Sad Tomato

My next door/upstairs neighbors just pulled out their tomato plants last weekend. I gave mine the heave-ho a few weeks ago. There were a few infant fruits still clinging to the vines, but with the days shortening ominously there wasn’t much chance of them progressing beyond the green marble stage.
In any case, I had wee plants to plant.
kalesprouts
When it come to leafy things like kale, spinach and their ilk, I prefer to start things from seed. Needless to say, one reason for that is because I’m CHEAP. Why pay $3.00 for a 6-pack of chard seedlings when you could get about a zillion chard seeds (or as I like to look at it, a zillion chard plants) for the same price?
But it’s more than penny pinching. Call me a sap, but I’m still bowled over by the Miracle of Life, the thrill of passing bare, flat dirt on my way out the front door, and the same day coming home to the tiniest nub of green peeking out.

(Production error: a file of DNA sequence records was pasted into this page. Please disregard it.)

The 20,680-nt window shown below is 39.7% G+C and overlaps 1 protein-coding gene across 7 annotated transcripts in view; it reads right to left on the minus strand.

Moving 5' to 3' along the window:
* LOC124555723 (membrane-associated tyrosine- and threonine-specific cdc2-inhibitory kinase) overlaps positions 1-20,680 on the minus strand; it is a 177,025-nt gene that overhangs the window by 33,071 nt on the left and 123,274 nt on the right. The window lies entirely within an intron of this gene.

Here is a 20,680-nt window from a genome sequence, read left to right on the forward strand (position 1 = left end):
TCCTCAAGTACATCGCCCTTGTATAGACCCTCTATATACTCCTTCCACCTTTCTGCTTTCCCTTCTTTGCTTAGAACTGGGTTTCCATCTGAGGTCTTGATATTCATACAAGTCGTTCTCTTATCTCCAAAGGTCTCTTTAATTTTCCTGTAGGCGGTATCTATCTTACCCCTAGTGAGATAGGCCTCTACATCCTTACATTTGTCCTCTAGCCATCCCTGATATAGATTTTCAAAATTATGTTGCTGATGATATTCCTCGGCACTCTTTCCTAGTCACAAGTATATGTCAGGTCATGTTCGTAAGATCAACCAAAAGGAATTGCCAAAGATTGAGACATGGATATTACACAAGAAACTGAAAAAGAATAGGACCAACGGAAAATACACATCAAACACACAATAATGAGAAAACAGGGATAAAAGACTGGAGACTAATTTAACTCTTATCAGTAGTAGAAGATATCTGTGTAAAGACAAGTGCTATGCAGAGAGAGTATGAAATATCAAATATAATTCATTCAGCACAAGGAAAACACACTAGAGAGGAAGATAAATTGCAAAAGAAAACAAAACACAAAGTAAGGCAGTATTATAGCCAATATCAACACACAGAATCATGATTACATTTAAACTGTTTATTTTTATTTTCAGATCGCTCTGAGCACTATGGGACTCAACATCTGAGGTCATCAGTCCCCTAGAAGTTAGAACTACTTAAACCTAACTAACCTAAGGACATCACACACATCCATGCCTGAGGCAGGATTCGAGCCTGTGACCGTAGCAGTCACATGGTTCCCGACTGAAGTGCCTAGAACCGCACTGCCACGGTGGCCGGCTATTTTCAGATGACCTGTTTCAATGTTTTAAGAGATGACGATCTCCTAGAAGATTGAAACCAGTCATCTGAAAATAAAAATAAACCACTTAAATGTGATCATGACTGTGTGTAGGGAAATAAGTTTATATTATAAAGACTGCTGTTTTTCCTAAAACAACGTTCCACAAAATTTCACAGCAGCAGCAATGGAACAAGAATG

I started starting seeds in 6-packs for fall/winter mid-September, and most of those–rainbow chard, beet greens, dinosaur kale and mustard, have moved into the pots previously occupied by basil and eggplant. Between the shortening days and my ever-busier schedule I’ve been coming home and leaving in the dark a lot lately, and the cooler, foggy weather has made watering less urgent. As a result, I’ve gone days without paying much attention to my crops. Yesterday I had to dash home at lunch was amazed by how big everything had gotten. Except for the things that had been consumed by snails…sigh. The arugula is out of control (and probably painfully bitter, though I’ll eat it anyway), the peas are halfway up the tomato cages, and after weeks of anemic growth the lettuce sprouts are busting out all over. Sometime this weekend I’ll have to carve out an hour or two to reshuffle and get things in bigger pots and in the ground. And all those empty 6-packs will give me an excuse to plant some more seeds. Kale for Christmas, everybody!

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